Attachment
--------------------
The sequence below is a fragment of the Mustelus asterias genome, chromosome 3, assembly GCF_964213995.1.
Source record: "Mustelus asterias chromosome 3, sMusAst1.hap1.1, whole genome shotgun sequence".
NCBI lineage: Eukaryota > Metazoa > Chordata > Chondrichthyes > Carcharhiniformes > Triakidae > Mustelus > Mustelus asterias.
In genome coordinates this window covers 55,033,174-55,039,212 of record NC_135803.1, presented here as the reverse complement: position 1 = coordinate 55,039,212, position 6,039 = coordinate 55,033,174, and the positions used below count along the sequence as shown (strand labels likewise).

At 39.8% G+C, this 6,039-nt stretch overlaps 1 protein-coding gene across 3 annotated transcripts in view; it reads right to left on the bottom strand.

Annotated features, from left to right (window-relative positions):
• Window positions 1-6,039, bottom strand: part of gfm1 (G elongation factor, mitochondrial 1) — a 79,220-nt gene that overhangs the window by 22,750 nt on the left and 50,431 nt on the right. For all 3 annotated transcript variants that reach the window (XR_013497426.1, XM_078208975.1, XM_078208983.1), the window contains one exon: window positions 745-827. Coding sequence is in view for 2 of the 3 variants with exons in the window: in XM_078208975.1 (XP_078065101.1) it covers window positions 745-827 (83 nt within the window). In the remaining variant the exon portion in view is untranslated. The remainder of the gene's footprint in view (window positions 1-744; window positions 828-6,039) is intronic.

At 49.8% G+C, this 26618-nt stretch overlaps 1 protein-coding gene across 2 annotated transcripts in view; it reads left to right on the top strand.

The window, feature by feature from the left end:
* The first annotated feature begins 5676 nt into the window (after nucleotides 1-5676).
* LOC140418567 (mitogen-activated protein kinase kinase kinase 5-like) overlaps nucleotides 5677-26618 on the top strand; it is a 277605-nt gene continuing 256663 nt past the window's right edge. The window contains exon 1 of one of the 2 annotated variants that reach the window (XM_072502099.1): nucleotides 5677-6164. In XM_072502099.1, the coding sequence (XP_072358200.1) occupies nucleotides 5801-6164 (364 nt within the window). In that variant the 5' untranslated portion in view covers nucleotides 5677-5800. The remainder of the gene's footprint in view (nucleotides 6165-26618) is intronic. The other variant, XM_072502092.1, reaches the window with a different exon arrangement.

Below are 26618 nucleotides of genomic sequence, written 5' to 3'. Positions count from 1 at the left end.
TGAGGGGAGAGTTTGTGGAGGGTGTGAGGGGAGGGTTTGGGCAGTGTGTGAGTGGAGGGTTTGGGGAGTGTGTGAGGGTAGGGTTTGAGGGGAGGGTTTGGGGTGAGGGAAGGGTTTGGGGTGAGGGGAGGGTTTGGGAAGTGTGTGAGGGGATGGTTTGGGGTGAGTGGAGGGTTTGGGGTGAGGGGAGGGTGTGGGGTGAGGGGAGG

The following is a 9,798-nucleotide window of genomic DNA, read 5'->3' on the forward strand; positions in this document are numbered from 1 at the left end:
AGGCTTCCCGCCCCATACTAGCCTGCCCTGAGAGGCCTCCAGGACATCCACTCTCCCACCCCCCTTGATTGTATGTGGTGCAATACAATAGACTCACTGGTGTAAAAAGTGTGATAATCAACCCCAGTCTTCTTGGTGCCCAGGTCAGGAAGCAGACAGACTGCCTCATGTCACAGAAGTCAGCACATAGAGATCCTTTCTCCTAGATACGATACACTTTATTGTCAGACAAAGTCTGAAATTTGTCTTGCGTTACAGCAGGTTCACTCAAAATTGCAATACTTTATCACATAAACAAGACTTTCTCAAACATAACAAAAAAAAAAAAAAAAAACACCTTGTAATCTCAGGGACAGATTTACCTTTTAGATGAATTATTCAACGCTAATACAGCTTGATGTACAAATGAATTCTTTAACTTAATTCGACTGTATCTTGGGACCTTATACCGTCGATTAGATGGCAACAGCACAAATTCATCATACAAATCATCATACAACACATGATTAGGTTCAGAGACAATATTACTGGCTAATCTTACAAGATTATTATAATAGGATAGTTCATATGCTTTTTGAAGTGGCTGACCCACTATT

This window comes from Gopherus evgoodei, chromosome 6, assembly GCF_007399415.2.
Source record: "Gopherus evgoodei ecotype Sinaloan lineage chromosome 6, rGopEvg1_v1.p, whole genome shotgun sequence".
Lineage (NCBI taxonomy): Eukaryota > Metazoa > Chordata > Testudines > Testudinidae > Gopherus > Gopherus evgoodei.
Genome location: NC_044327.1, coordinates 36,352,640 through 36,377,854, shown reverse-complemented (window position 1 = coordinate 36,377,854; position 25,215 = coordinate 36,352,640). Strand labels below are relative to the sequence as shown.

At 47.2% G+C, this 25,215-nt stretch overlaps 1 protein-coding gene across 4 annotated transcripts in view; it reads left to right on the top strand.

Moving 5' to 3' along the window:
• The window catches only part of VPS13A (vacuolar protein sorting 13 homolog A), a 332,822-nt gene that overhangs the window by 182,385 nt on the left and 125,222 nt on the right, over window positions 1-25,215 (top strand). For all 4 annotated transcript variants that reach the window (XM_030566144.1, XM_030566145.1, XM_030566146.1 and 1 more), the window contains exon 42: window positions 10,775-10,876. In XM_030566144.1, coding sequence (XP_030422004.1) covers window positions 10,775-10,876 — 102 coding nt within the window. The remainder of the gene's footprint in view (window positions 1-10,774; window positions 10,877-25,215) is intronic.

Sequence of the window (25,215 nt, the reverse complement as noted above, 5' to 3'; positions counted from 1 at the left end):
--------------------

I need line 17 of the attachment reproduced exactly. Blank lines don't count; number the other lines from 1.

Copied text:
Source record: "Gopherus evgoodei ecotype Sinaloan lineage chromosome 6, rGopEvg1_v1.p, whole genome shotgun sequence".